All real market participants can agree that the Grain and Meat futures markets are broken. Transparency, integrity, and liquidity are all decimated. Most market makers are gone. The few who remain are being punished. Lease prices are approaching zero.
Most of the issues are caused by applying equity rules to commodity markets. And by building volume rather than liquidity because anyone who trades these products has seen that greater volume does not translate into greater liquidity.
Commodity futures are unique and should be given special considerations.
Here are a few suggestions for how to fix these contracts. Which one do you feel would help the most? What other ideas do you have?
Use batch trades This breaks the market up into a series of opens. Every 1 to 10 seconds depending on the Open Interest and Market Cap of that product. Turning the market into a series of time measured, exchange allocated executions would increase transparency, while preventing the need for circuit breakers and minimize the advantage of speed driven HFTs.
Do not charge for passively executed trades Without resting bids and offers, there can be no liquidity.
If you enter and exit positions with aggressor orders then by definition, you are not a market maker. Passive orders are an essential part of any market and should be rewarded rather than punished. Liquidity has been decimated. Encourage risk takers by subsidizing their exchange fees from the aggressor.
Open for less hours Have three sessions. One for each major time zone.
Being open for less time with more frequent opens and closes will consolidate liquidity by concentrating market activity. Markets would then be closed when major reports are scheduled to be released, allowing short and long hedgers to digest this information.
Use shading to show “paper” vs ”local” on the screen
Traders should be able to see whether activity is real or speculative. This can easily be accomplished by shading the bid and offer on the trading ladder. Customer orders would be shaded darker according to their percentage of the bid or offer pool.
Trading rights should be for a specific product (rather than a specific exchange) and a specific person.
Market loyalty and integrity have eroded along with the value of a trading right because multiple traders are able to access every market for the price of a single trading right. This encourages predatory behavior because “destroying” one market is no longer harmful to profitability. There’s always more out there. Reducing spec limits would also help fight against the dilution of trading rights.
Only show the best bid and offer. Too much of the book is not real.
There is no reason to distract from the best orders which are at risk and executable by showing a lot of bogus nonsense that is meant to deceive and misinform.
Only show orders than can be traded against. This system worked for over a century before electronic trading.
Hold market makers accountable. If you are not a hedger, then you should be making markets, not taking them. Minimum ratios (contracts traded to contracts cancelled and market making to market taking trades) should be enforced for spec traders.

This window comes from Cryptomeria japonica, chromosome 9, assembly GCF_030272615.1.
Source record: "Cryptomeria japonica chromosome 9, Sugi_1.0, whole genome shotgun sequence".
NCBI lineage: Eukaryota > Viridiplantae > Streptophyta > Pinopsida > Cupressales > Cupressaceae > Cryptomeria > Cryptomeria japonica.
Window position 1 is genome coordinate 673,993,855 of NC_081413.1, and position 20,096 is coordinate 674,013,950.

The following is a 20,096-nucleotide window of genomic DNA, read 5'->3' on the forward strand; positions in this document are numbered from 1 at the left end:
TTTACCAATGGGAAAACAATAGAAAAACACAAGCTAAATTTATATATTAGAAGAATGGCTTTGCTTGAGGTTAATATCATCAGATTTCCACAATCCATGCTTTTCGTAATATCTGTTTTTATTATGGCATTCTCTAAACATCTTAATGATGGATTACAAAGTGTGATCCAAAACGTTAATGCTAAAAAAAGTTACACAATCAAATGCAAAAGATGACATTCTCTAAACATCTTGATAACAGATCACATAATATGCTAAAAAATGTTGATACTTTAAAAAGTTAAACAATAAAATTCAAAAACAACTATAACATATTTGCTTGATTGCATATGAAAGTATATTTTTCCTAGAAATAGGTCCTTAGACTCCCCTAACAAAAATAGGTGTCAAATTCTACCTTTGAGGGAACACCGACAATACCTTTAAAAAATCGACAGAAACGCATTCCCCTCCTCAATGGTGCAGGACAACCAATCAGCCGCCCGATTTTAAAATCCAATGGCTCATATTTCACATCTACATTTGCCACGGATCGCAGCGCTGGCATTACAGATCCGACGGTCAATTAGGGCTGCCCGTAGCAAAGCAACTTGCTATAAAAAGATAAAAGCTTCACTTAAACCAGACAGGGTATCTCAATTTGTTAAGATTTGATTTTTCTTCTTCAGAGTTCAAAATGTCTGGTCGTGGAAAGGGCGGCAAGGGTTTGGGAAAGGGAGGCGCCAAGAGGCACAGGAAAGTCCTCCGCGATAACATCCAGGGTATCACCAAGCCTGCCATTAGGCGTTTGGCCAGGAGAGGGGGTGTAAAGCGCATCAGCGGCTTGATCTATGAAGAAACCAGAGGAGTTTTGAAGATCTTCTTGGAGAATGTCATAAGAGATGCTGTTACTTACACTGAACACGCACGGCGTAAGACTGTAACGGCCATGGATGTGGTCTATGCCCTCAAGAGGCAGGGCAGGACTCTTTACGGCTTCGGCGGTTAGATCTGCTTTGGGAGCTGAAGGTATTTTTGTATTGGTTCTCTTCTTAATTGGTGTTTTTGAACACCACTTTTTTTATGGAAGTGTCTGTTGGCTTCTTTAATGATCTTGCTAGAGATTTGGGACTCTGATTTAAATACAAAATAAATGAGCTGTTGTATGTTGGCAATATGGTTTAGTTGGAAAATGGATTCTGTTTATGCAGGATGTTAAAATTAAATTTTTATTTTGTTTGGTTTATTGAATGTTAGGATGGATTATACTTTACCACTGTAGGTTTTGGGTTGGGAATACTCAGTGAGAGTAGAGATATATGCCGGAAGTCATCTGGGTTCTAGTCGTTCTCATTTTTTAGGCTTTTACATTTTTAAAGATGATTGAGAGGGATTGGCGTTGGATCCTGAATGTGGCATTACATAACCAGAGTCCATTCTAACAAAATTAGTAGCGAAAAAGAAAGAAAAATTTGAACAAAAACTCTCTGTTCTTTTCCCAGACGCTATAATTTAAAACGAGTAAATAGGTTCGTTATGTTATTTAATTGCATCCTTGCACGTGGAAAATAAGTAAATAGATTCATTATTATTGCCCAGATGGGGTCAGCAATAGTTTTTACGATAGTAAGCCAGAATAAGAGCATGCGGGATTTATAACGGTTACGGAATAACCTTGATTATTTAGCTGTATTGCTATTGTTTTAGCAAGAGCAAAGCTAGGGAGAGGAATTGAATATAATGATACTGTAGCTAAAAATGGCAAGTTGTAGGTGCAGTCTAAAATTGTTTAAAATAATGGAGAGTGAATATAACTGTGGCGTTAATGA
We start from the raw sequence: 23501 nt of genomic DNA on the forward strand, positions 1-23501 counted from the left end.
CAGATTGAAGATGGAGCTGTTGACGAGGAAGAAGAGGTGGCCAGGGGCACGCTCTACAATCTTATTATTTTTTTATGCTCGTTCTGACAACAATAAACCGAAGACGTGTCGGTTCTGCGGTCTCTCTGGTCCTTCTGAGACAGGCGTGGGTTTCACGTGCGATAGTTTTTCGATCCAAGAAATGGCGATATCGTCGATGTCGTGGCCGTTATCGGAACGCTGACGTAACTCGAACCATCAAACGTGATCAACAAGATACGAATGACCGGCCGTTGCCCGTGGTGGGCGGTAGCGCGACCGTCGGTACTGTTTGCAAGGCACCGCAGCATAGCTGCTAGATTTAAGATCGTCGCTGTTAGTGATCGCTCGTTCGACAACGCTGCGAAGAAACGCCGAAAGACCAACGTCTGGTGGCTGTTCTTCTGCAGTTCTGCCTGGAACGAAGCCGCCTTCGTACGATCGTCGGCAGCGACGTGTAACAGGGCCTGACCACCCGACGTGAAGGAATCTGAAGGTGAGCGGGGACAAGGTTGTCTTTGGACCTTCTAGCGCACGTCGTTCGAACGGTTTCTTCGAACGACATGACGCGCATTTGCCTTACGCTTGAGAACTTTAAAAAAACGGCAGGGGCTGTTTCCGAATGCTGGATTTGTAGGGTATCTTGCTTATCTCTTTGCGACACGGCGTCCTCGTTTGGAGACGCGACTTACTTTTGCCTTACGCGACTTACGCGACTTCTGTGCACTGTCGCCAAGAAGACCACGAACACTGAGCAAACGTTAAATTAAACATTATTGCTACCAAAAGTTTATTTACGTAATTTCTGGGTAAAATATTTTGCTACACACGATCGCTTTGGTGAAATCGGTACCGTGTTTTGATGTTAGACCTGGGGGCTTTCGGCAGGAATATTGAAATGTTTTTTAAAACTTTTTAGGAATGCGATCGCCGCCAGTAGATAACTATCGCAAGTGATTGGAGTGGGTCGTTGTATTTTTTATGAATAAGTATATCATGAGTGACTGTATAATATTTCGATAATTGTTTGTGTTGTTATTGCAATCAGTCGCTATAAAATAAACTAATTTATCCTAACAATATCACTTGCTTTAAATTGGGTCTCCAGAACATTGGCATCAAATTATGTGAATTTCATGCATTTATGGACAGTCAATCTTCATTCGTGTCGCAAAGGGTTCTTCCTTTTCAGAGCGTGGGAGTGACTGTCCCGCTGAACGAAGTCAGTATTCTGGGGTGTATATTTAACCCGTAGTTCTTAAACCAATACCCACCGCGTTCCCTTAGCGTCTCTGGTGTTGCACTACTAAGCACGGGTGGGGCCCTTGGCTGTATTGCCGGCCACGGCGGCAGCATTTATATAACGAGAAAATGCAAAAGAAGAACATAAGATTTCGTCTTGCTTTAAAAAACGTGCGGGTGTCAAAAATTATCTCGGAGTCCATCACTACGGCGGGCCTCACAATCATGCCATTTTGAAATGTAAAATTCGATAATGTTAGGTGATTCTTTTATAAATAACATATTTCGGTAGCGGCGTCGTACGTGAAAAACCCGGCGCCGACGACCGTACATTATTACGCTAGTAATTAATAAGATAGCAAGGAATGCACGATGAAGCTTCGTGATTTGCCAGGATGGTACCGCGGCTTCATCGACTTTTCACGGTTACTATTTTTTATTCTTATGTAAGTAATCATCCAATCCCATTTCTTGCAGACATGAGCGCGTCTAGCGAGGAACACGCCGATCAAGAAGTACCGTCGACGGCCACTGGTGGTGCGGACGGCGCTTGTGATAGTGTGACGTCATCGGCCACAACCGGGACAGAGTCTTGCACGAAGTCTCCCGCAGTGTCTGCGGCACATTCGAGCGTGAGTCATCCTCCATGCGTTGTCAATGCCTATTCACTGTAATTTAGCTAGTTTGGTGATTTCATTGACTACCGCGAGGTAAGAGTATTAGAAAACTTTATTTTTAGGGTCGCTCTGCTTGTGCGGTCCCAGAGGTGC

Pro Active, Objective Market Regulation
Trading rules are too grey and their enforcement is too subjective. This can be alleviated with by preventing violations on the front end. Rather than fining them once they’ve already been committed.
Make it mandatory to write the major restrictions into the software.
This will prevent market harming behavior before it ever occurs.
A few basic examples that should be written into the front end software is the inability to enter orders which if executed, would violate rules, including but not limited to self matching trades or trades that would violate spec limits.
Another example of proactive regulation would be a Minimum quote life of 1 second.
If an order was entered in good faith, as regulations demand, then
It should not need to be immediately cancelled.
Batch trades and Minimum Quote Lives may seem like taking a step backward in the technological evolution of trading. Because they actually slow down the rate of execution. And people who rally for faster trading constantly cite the glacial speed of pit trading as an argument to shave off a few more nanoseconds. This is specious reasoning.
Just because trading used to be too slow does not mean that there is no such thing as too fast. If one remembers back to the days of open outcry where it could take several minutes from order entry to order confirmation, those frustrated customers needed rallied for quicker execution. They could not imagine trading could ever be too fast.
But those same people were carrying around “brick phones”. And you could never have told them that there would be such thing as a cellular phone that was too small, either. But, here we are. The trend of smartphones has gone from making them as small as possible to making them as user friendly as possible.
Unfortunately, the trading community has been slower than the iPhone makers when it comes to realizing that just because we have the ability to do something does not mean that implementing the technology is necessarily beneficial to the consumers. In futures trading, we have blazed past that threshold of speed utility and it’s time to recognize the need for a correction.